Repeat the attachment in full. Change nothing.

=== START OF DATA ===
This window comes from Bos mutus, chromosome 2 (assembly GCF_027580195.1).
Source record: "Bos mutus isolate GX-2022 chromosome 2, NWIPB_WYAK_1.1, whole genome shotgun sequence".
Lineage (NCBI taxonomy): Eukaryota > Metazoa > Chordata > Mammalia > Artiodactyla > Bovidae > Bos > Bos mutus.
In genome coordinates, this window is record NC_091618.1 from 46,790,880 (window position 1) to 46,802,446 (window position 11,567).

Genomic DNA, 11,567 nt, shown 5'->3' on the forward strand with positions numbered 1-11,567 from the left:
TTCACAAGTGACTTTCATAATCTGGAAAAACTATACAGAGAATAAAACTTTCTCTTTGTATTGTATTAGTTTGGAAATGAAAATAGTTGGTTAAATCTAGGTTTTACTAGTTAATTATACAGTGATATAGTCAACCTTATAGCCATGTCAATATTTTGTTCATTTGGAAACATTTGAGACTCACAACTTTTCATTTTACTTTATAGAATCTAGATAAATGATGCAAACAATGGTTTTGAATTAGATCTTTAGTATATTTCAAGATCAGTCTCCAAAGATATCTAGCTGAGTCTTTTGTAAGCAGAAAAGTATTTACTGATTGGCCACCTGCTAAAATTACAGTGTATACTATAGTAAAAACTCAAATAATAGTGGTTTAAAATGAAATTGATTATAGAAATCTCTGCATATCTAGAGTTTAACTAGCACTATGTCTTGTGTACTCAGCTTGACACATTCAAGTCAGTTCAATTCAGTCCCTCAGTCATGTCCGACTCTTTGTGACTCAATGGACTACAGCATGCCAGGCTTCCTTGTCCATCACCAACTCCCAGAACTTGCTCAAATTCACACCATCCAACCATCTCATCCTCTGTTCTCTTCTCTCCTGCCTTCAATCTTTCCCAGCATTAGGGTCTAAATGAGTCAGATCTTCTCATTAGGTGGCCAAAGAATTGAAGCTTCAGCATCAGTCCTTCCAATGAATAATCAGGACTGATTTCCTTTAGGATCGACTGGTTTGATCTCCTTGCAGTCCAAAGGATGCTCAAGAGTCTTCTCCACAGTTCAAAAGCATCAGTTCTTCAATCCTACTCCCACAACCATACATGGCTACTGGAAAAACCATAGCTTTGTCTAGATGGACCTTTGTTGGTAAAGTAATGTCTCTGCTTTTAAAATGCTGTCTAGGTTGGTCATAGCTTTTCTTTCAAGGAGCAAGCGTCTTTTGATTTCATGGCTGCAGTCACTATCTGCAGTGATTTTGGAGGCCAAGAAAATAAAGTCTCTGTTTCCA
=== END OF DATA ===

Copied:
This window comes from Bos mutus, chromosome 2 (assembly GCF_027580195.1).
Source record: "Bos mutus isolate GX-2022 chromosome 2, NWIPB_WYAK_1.1, whole genome shotgun sequence".
Lineage (NCBI taxonomy): Eukaryota > Metazoa > Chordata > Mammalia > Artiodactyla > Bovidae > Bos > Bos mutus.
In genome coordinates, this window is record NC_091618.1 from 46,790,880 (window position 1) to 46,802,446 (window position 11,567).

Genomic DNA, 11,567 nt, shown 5'->3' on the forward strand with positions numbered 1-11,567 from the left:
TTCACAAGTGACTTTCATAATCTGGAAAAACTATACAGAGAATAAAACTTTCTCTTTGTATTGTATTAGTTTGGAAATGAAAATAGTTGGTTAAATCTAGGTTTTACTAGTTAATTATACAGTGATATAGTCAACCTTATAGCCATGTCAATATTTTGTTCATTTGGAAACATTTGAGACTCACAACTTTTCATTTTACTTTATAGAATCTAGATAAATGATGCAAACAATGGTTTTGAATTAGATCTTTAGTATATTTCAAGATCAGTCTCCAAAGATATCTAGCTGAGTCTTTTGTAAGCAGAAAAGTATTTACTGATTGGCCACCTGCTAAAATTACAGTGTATACTATAGTAAAAACTCAAATAATAGTGGTTTAAAATGAAATTGATTATAGAAATCTCTGCATATCTAGAGTTTAACTAGCACTATGTCTTGTGTACTCAGCTTGACACATTCAAGTCAGTTCAATTCAGTCCCTCAGTCATGTCCGACTCTTTGTGACTCAATGGACTACAGCATGCCAGGCTTCCTTGTCCATCACCAACTCCCAGAACTTGCTCAAATTCACACCATCCAACCATCTCATCCTCTGTTCTCTTCTCTCCTGCCTTCAATCTTTCCCAGCATTAGGGTCTAAATGAGTCAGATCTTCTCATTAGGTGGCCAAAGAATTGAAGCTTCAGCATCAGTCCTTCCAATGAATAATCAGGACTGATTTCCTTTAGGATCGACTGGTTTGATCTCCTTGCAGTCCAAAGGATGCTCAAGAGTCTTCTCCACAGTTCAAAAGCATCAGTTCTTCAATCCTACTCCCACAACCATACATGGCTACTGGAAAAACCATAGCTTTGTCTAGATGGACCTTTGTTGGTAAAGTAATGTCTCTGCTTTTAAAATGCTGTCTAGGTTGGTCATAGCTTTTCTTTCAAGGAGCAAGCGTCTTTTGATTTCATGGCTGCAGTCACTATCTGCAGTGATTTTGGAGGCCAAGAAAATAAAGTCTCTGTTTCCA